"The woman [or man or child] who DOES not read has little advantage over the woman [or man or child] who CANNOT read."
I am teaching my children. This is my life right now. But all of us, whether our kids are in public school or not, are the primary teacher for our children. In this task I'm assisted currently by some important books that have helped me immensely! Here's one of them:
Learning All the Time by John Holt "How small children begin to read, write, count, and investigate the world, without being taught."
This is an incredible and inspired book about harnessing a child's natural ability to learn, and teaching them by sharing the joy of learning with them, instead of cramming it down their throats while remaining separated emotionally from them. The act of sitting down and reading with a child, a book they are interested in, is the best teaching they can receive, and this tells why. When I read this, I realized, I can do that!!!! I don't have to have special training, I just have to share my heart with them and my love for reading! He also tells about how it takes a maximum of 30 cumulative hours of sitting and reading to and with someone before they, (adult or child) will take the reigns and begin to read on their own. Some instruction will still be needed, of course, but should only be given when they ask. The importance is not that they read certain words in a certain order, but that they want to be successful. He says not to teach or focus on the direction of reading left to right, top to bottom. That is the way we write, but reading need not be so strict. My grampa, Vearl McBride, a professor as well, has taught me the same principle.
He taught me: Do not assume kids know that left to right = before to after, and don't teach it. Just teach placement. This letter goes here, this letter goes here. This says this, that says that. Holt says the worst teacher of reading in the world is Big Bird. It doesn't matter that Bat and Ball and Boy start with B. So what! Kids don't care either. It doesn't help them want to read. Many people for several generations have learened to read the Big Bird way. Those kids, while they did learn to read, grew up to hate reading, unless some other parent or adult also taught them to love to read by reading to and with them, subjects the child and adult enjoyed.
He teaches that our TONE is crucial in this. Don't talk to them like they're stupid. I once said to my husband in front of the children, "DUH..." when annoyed with him. My daughter instantly learned that "DUH" means stupid or dumb. Just from my tone. Yikes! I've been more careful about my tone ever since. So when I take a tone of annoyance and drudgery when giving her instruction, she thinks, "You think I'm stupid, You think I'm dumb. You think I can't do this." Some kids will try anyway. My daughter will not. Instantly she will stop trying if any negative tone is used with her. I am so glad I understand why now, and I can make sure I am very careful to be positive and patient, and more patient, and then even more patient. I've learned to say in my mind, "She WILL learn. She WILL learn. She is bright and intelligent, and smart, and she WILL learn, because she wants to!" That is where all talents and intelligence is begun. With the desire to learn them. So, as Holt has taught me, I'm teaching my kids to read from the time they are in the womb and I read aloud to them. As they grow to be babies, I teach them to read by handing them a book and saying, "This is yours." From the time they're born, we sit and read with them, laugh at the characters, I delight in the truths I find, and I explore the pictures and colors with them, and teach them how to learn from these things by taking those things and applying them to their world. "Do we have a ball in our house too? Do we have something that color in this room? Do you feel that way too sometimes? What do you thing she should do?" Teaching them to learn IS teaching them to read, and teaching them to read IS teaching them to learn. So that is all we're focusing on right now. Everything else is frosting.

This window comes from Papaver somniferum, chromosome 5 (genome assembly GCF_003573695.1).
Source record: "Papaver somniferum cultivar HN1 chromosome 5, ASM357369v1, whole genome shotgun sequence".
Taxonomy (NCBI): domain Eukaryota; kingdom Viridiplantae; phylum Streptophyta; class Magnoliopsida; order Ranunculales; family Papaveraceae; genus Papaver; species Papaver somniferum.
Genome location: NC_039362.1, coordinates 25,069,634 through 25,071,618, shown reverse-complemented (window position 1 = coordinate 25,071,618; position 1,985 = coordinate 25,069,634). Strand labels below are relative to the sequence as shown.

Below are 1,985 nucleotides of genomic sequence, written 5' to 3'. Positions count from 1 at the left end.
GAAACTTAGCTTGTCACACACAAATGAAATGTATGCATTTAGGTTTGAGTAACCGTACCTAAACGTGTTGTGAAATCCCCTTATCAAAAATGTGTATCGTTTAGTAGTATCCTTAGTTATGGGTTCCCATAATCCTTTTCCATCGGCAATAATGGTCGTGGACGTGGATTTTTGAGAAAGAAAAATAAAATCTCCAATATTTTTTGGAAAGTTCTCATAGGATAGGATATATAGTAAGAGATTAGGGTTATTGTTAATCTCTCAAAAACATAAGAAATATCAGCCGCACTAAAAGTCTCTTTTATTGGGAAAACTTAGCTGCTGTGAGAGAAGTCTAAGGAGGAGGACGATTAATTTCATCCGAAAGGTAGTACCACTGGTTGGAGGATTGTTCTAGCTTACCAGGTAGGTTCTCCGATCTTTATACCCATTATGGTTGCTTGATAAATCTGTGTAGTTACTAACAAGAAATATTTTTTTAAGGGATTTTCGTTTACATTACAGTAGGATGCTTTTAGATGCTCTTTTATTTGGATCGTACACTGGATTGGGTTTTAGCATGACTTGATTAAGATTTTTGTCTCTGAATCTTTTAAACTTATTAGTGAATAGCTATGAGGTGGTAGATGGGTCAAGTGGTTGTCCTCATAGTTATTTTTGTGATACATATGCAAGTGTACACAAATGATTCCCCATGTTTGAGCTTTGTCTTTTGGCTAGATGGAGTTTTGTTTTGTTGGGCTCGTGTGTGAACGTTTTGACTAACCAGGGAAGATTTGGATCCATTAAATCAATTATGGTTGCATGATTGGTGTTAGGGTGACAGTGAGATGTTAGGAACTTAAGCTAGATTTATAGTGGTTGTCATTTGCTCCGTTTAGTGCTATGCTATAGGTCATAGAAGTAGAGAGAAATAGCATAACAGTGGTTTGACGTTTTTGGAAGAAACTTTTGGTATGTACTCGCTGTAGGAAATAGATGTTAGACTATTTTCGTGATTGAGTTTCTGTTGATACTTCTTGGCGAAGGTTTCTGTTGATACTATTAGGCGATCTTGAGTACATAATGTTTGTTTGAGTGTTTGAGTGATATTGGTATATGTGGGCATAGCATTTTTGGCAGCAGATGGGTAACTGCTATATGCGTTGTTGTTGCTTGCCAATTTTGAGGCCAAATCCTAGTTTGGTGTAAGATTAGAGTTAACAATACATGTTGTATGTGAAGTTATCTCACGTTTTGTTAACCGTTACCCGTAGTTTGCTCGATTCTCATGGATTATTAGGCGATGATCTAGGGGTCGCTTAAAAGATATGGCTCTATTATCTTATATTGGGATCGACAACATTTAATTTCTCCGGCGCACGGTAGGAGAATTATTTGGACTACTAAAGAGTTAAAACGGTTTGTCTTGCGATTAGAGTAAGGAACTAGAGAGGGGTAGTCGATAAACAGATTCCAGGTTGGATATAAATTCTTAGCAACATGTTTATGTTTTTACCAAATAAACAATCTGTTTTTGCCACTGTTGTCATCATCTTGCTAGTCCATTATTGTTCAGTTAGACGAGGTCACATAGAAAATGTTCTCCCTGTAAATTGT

Holt says: We begin teaching children to read when we teach them that there are great treasures found in books, wonderful stories and excitement to be found
Mr. Rogers said, "To read to a child you don't have to be an actor. You just have to enjoy the book with them."
That is the key to all learning I believe.
Have fun! Love it! Live it! Share it!
Create an atmosphere of reading and learning. Find a good book to enjoy, and if the child asks, read it to him. If it's too boring for him, he'll walk away, and that is just fine. What is important, is that when the question is asked, "Mommy, will you read to me?" The answer, if at all possible, must always be a resounding,
"Yes! I'd love to!"